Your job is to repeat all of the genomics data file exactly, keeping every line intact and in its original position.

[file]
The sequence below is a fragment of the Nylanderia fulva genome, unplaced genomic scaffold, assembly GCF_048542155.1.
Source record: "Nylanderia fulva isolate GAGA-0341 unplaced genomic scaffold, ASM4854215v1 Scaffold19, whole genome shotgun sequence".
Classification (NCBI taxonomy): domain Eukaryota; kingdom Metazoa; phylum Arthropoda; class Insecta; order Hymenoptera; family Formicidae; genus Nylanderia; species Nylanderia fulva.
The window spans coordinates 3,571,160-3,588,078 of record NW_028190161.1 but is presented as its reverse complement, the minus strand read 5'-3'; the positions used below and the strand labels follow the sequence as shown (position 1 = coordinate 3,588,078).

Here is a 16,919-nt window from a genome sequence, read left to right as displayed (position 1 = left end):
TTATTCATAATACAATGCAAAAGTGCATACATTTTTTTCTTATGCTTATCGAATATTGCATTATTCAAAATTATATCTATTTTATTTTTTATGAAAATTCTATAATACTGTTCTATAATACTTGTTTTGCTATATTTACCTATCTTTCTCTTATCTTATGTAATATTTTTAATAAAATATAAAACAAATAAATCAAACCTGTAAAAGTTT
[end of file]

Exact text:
The sequence below is a fragment of the Nylanderia fulva genome, unplaced genomic scaffold, assembly GCF_048542155.1.
Source record: "Nylanderia fulva isolate GAGA-0341 unplaced genomic scaffold, ASM4854215v1 Scaffold19, whole genome shotgun sequence".
Classification (NCBI taxonomy): domain Eukaryota; kingdom Metazoa; phylum Arthropoda; class Insecta; order Hymenoptera; family Formicidae; genus Nylanderia; species Nylanderia fulva.
The window spans coordinates 3,571,160-3,588,078 of record NW_028190161.1 but is presented as its reverse complement, the minus strand read 5'-3'; the positions used below and the strand labels follow the sequence as shown (position 1 = coordinate 3,588,078).

Here is a 16,919-nt window from a genome sequence, read left to right as displayed (position 1 = left end):
TTATTCATAATACAATGCAAAAGTGCATACATTTTTTTCTTATGCTTATCGAATATTGCATTATTCAAAATTATATCTATTTTATTTTTTATGAAAATTCTATAATACTGTTCTATAATACTTGTTTTGCTATATTTACCTATCTTTCTCTTATCTTATGTAATATTTTTAATAAAATATAAAACAAATAAATCAAACCTGTAAAAGTTT